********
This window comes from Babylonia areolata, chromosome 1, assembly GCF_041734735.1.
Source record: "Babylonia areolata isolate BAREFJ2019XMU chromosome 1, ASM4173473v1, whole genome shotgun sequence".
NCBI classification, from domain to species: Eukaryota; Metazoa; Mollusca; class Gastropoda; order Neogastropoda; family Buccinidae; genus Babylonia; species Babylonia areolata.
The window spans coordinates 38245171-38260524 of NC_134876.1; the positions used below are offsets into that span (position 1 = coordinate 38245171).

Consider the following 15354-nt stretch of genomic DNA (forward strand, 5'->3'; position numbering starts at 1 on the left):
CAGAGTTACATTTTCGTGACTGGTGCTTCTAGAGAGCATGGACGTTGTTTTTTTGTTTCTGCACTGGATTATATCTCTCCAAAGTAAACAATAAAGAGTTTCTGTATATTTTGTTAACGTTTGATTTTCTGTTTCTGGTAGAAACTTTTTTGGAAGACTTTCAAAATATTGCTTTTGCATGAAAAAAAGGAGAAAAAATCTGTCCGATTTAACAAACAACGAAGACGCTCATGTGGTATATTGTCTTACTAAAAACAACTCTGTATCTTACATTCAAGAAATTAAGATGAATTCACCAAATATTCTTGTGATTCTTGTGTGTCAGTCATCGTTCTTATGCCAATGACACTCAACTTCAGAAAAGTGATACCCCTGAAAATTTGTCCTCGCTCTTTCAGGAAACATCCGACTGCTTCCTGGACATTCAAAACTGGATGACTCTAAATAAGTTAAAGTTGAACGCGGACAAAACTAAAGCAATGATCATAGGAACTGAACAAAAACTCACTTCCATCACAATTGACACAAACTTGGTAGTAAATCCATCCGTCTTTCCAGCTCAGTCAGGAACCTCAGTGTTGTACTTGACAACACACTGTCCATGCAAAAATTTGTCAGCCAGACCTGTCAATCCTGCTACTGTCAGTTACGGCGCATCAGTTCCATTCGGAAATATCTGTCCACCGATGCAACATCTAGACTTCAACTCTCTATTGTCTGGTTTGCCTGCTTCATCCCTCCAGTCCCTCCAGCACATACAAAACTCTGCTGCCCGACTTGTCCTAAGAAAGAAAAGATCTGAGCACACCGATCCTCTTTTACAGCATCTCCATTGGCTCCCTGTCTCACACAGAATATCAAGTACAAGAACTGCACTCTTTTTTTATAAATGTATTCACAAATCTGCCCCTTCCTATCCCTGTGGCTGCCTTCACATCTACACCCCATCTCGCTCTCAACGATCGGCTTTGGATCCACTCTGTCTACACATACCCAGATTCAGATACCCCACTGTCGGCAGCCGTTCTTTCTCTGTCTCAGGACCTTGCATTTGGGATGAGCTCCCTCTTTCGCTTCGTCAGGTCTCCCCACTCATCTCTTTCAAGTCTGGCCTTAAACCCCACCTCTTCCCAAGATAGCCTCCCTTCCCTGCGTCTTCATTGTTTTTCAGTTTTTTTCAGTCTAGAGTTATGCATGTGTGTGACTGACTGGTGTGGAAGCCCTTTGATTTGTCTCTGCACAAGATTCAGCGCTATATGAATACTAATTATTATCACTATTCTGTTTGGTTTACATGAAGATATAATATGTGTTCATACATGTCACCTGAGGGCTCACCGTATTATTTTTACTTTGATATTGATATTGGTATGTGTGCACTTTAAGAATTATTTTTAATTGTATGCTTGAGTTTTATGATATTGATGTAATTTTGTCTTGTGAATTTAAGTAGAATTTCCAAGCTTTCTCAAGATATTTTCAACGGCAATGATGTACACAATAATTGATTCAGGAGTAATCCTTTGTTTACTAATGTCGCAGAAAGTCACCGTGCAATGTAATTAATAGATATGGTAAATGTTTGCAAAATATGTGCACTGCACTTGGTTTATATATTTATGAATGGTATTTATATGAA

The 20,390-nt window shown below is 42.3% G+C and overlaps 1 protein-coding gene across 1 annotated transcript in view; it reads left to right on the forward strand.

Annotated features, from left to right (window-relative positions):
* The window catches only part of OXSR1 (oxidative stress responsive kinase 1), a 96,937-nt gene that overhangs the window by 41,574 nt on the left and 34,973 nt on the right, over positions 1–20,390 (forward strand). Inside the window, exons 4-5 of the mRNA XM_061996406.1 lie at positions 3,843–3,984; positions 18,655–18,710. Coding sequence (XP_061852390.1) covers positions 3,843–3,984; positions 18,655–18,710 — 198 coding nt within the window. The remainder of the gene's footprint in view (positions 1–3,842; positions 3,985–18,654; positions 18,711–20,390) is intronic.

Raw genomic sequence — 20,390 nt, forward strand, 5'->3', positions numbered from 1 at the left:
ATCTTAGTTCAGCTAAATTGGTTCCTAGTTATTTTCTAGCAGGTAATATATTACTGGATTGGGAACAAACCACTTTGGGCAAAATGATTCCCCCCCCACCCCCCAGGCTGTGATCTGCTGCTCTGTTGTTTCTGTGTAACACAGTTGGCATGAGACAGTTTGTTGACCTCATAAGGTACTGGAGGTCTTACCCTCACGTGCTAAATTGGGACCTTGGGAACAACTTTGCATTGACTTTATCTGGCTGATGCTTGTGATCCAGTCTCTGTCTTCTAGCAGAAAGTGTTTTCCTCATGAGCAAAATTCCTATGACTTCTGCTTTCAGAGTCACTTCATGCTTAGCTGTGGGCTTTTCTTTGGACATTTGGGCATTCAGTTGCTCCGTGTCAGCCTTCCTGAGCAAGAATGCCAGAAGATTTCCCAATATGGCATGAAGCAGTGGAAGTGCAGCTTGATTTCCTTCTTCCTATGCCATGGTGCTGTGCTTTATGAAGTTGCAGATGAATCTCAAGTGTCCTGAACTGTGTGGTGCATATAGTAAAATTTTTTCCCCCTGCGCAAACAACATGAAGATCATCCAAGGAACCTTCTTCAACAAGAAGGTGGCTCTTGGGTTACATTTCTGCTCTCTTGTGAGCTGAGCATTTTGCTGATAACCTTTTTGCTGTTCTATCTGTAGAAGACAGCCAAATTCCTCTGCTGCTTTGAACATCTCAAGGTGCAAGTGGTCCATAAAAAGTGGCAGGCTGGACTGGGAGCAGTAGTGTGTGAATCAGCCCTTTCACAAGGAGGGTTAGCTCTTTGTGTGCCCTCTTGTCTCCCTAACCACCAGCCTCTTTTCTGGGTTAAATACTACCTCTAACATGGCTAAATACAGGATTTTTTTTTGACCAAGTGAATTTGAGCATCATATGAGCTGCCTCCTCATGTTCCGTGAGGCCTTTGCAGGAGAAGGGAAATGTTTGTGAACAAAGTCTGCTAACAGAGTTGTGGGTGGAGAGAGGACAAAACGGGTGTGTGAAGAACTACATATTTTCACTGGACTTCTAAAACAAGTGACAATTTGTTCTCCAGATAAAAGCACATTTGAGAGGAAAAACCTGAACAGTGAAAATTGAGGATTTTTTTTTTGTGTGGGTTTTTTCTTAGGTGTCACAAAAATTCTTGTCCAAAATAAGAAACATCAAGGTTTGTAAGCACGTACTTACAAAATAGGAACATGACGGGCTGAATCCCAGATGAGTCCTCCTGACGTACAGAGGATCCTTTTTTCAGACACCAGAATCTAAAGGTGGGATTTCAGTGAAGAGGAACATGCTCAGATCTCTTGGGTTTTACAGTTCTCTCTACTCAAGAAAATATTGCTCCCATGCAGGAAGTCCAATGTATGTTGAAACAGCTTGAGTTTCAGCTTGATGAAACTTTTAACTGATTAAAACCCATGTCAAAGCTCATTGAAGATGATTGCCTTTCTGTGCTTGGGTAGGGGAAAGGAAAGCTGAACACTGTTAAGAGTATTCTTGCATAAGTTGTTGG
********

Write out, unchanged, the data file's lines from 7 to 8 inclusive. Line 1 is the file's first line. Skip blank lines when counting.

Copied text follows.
The 20,390-nt window shown below is 42.3% G+C and overlaps 1 protein-coding gene across 1 annotated transcript in view; it reads left to right on the forward strand.

Annotated features, from left to right (window-relative positions):